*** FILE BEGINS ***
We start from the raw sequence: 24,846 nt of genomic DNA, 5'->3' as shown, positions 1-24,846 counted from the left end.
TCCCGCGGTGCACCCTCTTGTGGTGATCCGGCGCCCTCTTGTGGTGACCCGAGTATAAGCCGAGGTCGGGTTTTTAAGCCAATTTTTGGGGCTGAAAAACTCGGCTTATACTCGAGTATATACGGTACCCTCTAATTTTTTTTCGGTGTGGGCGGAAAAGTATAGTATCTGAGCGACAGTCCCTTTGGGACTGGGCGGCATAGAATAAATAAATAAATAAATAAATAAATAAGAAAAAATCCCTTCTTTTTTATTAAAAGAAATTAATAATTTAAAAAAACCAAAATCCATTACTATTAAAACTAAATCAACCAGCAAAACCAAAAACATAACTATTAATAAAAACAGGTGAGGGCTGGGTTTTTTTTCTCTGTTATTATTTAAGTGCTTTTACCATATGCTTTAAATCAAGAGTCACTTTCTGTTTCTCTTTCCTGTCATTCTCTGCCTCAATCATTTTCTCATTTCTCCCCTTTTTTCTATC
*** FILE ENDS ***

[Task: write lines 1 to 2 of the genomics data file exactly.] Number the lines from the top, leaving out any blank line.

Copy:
We start from the raw sequence: 24,846 nt of genomic DNA, 5'->3' as shown, positions 1-24,846 counted from the left end.
TCCCGCGGTGCACCCTCTTGTGGTGATCCGGCGCCCTCTTGTGGTGACCCGAGTATAAGCCGAGGTCGGGTTTTTAAGCCAATTTTTGGGGCTGAAAAACTCGGCTTATACTCGAGTATATACGGTACCCTCTAATTTTTTTTCGGTGTGGGCGGAAAAGTATAGTATCTGAGCGACAGTCCCTTTGGGACTGGGCGGCATAGAATAAATAAATAAATAAATAAATAAATAAGAAAAAATCCCTTCTTTTTTATTAAAAGAAATTAATAATTTAAAAAAACCAAAATCCATTACTATTAAAACTAAATCAACCAGCAAAACCAAAAACATAACTATTAATAAAAACAGGTGAGGGCTGGGTTTTTTTTCTCTGTTATTATTTAAGTGCTTTTACCATATGCTTTAAATCAAGAGTCACTTTCTGTTTCTCTTTCCTGTCATTCTCTGCCTCAATCATTTTCTCATTTCTCCCCTTTTTTCTATC